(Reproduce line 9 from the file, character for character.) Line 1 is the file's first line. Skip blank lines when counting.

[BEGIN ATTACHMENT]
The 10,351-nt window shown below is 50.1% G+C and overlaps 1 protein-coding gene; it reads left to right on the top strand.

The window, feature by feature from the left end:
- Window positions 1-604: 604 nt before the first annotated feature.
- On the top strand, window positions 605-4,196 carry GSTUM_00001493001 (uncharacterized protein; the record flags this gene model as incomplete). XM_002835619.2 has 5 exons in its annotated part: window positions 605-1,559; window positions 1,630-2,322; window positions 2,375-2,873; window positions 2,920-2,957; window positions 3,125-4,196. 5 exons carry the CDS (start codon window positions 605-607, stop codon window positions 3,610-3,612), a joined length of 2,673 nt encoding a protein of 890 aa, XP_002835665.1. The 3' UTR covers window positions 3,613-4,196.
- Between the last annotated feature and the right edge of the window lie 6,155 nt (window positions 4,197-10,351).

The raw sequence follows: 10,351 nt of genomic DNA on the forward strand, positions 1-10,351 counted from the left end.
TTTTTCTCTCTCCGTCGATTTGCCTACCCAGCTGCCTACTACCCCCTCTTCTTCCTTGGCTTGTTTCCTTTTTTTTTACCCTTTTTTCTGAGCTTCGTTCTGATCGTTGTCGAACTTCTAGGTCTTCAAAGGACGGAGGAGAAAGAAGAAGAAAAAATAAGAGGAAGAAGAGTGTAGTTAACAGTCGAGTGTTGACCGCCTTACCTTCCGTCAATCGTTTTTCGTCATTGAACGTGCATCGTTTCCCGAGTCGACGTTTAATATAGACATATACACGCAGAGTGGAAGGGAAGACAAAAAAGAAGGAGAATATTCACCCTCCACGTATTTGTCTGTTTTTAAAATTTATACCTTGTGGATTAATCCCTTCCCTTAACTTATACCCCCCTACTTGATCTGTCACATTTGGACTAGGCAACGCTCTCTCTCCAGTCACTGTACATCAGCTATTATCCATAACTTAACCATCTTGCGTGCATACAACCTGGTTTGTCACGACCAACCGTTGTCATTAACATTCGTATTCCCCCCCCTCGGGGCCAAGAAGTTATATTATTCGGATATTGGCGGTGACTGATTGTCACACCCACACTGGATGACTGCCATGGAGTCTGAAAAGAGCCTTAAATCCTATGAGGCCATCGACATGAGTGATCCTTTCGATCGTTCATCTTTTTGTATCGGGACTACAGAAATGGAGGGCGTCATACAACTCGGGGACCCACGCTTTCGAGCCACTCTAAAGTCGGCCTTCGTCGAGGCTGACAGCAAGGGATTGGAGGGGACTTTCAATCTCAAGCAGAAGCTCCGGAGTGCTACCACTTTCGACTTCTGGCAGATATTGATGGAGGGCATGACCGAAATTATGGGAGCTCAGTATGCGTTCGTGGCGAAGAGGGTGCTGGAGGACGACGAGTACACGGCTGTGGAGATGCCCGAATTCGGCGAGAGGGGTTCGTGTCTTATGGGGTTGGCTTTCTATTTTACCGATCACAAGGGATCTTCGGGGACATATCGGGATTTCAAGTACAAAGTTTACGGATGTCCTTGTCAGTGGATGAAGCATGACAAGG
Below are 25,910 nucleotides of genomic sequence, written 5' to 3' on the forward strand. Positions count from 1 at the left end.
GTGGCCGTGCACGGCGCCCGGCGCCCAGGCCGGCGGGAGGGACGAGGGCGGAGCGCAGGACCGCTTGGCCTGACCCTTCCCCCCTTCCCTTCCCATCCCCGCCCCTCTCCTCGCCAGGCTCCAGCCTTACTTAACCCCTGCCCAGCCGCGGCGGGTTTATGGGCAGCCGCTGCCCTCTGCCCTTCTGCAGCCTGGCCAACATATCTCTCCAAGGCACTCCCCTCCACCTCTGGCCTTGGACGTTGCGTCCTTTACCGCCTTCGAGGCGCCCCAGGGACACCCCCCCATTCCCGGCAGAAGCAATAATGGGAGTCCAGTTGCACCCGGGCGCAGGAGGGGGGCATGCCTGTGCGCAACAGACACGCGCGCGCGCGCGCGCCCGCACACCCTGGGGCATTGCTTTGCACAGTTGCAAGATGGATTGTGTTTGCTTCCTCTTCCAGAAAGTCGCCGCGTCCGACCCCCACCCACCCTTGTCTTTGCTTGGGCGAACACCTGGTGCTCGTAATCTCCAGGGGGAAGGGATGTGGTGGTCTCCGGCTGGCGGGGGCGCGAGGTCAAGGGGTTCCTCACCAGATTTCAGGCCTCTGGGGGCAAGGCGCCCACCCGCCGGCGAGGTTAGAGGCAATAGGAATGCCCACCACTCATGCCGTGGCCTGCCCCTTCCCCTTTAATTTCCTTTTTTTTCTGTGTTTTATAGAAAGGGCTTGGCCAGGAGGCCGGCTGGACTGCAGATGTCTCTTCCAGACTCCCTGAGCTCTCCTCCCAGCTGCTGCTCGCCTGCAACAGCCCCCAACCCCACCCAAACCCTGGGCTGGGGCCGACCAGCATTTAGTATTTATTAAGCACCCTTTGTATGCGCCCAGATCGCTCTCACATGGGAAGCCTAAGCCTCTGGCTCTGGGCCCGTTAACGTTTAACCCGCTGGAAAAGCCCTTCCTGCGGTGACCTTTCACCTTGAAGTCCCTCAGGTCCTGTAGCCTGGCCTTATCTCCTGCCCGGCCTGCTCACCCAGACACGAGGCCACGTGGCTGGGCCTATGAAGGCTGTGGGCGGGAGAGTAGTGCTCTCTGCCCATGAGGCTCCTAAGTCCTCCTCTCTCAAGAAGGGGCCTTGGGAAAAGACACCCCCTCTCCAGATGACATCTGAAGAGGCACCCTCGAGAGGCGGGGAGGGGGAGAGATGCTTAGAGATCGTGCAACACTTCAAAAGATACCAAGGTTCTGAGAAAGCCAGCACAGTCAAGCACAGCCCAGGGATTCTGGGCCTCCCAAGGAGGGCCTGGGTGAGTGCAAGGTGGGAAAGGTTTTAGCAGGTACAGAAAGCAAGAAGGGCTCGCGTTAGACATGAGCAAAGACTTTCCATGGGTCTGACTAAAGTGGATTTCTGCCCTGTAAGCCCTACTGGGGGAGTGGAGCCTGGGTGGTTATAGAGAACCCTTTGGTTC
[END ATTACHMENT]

GTGGCCGTGCACGGCGCCCGGCGCCCAGGCCGGCGGGAGGGACGAGGGCGGAGCGCAGGACCGCTTGGCCTGACCCTTCCCCCCTTCCCTTCCCATCCCCGCCCCTCTCCTCGCCAGGCTCCAGCCTTACTTAACCCCTGCCCAGCCGCGGCGGGTTTATGGGCAGCCGCTGCCCTCTGCCCTTCTGCAGCCTGGCCAACATATCTCTCCAAGGCACTCCCCTCCACCTCTGGCCTTGGACGTTGCGTCCTTTACCGCCTTCGAGGCGCCCCAGGGACACCCCCCCATTCCCGGCAGAAGCAATAATGGGAGTCCAGTTGCACCCGGGCGCAGGAGGGGGGCATGCCTGTGCGCAACAGACACGCGCGCGCGCGCGCGCCCGCACACCCTGGGGCATTGCTTTGCACAGTTGCAAGATGGATTGTGTTTGCTTCCTCTTCCAGAAAGTCGCCGCGTCCGACCCCCACCCACCCTTGTCTTTGCTTGGGCGAACACCTGGTGCTCGTAATCTCCAGGGGGAAGGGATGTGGTGGTCTCCGGCTGGCGGGGGCGCGAGGTCAAGGGGTTCCTCACCAGATTTCAGGCCTCTGGGGGCAAGGCGCCCACCCGCCGGCGAGGTTAGAGGCAATAGGAATGCCCACCACTCATGCCGTGGCCTGCCCCTTCCCCTTTAATTTCCTTTTTTTTCTGTGTTTTATAGAAAGGGCTTGGCCAGGAGGCCGGCTGGACTGCAGATGTCTCTTCCAGACTCCCTGAGCTCTCCTCCCAGCTGCTGCTCGCCTGCAACAGCCCCCAACCCCACCCAAACCCTGGGCTGGGGCCGACCAGCATTTAGTATTTATTAAGCACCCTTTGTATGCGCCCAGATCGCTCTCACATGGGAAGCCTAAGCCTCTGGCTCTGGGCCCGTTAACGTTTAACCCGCTGGAAAAGCCCTTCCTGCGGTGACCTTTCACCTTGAAGTCCCTCAGGTCCTGTAGCCTGGCCTTATCTCCTGCCCGGCCTGCTCACCCAGACACGAGGCCACGTGGCTGGGCCTATGAAGGCTGTGGGCGGGAGAGTAGTGCTCTCTGCCCATGAGGCTCCTAAGTCCTCCTCTCTCAAGAAGGGGCCTTGGGAAAAGACACCCCCTCTCCAGATGACATCTGAAGAGGCACCCTCGAGAGGCGGGGAGGGGGAGAGATGCTTAGAGATCGTGCAACACTTCAAAAGATACCAAGGTTCTGAGAAAGCCAGCACAGTCAAGCACAGCCCAGGGATTCTGGGCCTCCCAAGGAGGGCCTGGGTGAGTGCAAGGTGGGAAAGGTTTTAGCAGGTACAGAAAGCAAGAAGGGCTCGCGTTAGACATGAGCAAAGACTTTCCATGGGTCTGACTAAAGTGGATTTCTGCCCTGTAAGCCCTACTGGGGGAGTGGAGCCTGGGTGGTTATAGAGAACCCTTTGGTTC